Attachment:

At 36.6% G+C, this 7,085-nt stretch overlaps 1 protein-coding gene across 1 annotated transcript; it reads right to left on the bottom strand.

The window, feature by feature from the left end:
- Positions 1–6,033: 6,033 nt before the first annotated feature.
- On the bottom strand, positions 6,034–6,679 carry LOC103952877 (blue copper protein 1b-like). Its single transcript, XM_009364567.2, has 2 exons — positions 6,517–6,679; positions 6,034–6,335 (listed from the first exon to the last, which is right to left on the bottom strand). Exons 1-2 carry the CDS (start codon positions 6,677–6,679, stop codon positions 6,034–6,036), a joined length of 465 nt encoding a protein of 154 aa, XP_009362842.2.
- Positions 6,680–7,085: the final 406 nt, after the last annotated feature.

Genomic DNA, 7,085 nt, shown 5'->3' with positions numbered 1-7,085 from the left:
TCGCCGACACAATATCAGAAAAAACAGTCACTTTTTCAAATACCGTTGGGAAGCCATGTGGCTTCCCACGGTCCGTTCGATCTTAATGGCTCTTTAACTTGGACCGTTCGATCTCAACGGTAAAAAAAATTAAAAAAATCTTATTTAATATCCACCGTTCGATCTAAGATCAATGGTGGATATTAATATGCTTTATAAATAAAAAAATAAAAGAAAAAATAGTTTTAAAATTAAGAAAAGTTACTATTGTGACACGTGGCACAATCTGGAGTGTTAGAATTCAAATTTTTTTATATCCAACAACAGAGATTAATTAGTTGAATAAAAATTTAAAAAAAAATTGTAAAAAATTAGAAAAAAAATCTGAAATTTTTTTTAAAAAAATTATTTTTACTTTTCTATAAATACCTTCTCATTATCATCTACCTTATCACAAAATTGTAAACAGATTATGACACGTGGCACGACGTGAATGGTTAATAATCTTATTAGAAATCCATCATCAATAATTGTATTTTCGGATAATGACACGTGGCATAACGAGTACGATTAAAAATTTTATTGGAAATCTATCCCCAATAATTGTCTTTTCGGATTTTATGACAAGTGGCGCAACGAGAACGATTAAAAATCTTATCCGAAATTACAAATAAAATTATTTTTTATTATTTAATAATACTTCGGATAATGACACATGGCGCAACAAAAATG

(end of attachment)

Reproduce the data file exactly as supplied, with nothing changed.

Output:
At 36.6% G+C, this 7,085-nt stretch overlaps 1 protein-coding gene across 1 annotated transcript; it reads right to left on the bottom strand.

The window, feature by feature from the left end:
- Positions 1–6,033: 6,033 nt before the first annotated feature.
- On the bottom strand, positions 6,034–6,679 carry LOC103952877 (blue copper protein 1b-like). Its single transcript, XM_009364567.2, has 2 exons — positions 6,517–6,679; positions 6,034–6,335 (listed from the first exon to the last, which is right to left on the bottom strand). Exons 1-2 carry the CDS (start codon positions 6,677–6,679, stop codon positions 6,034–6,036), a joined length of 465 nt encoding a protein of 154 aa, XP_009362842.2.
- Positions 6,680–7,085: the final 406 nt, after the last annotated feature.

Genomic DNA, 7,085 nt, shown 5'->3' with positions numbered 1-7,085 from the left:
TCGCCGACACAATATCAGAAAAAACAGTCACTTTTTCAAATACCGTTGGGAAGCCATGTGGCTTCCCACGGTCCGTTCGATCTTAATGGCTCTTTAACTTGGACCGTTCGATCTCAACGGTAAAAAAAATTAAAAAAATCTTATTTAATATCCACCGTTCGATCTAAGATCAATGGTGGATATTAATATGCTTTATAAATAAAAAAATAAAAGAAAAAATAGTTTTAAAATTAAGAAAAGTTACTATTGTGACACGTGGCACAATCTGGAGTGTTAGAATTCAAATTTTTTTATATCCAACAACAGAGATTAATTAGTTGAATAAAAATTTAAAAAAAAATTGTAAAAAATTAGAAAAAAAATCTGAAATTTTTTTTAAAAAAATTATTTTTACTTTTCTATAAATACCTTCTCATTATCATCTACCTTATCACAAAATTGTAAACAGATTATGACACGTGGCACGACGTGAATGGTTAATAATCTTATTAGAAATCCATCATCAATAATTGTATTTTCGGATAATGACACGTGGCATAACGAGTACGATTAAAAATTTTATTGGAAATCTATCCCCAATAATTGTCTTTTCGGATTTTATGACAAGTGGCGCAACGAGAACGATTAAAAATCTTATCCGAAATTACAAATAAAATTATTTTTTATTATTTAATAATACTTCGGATAATGACACATGGCGCAACAAAAATG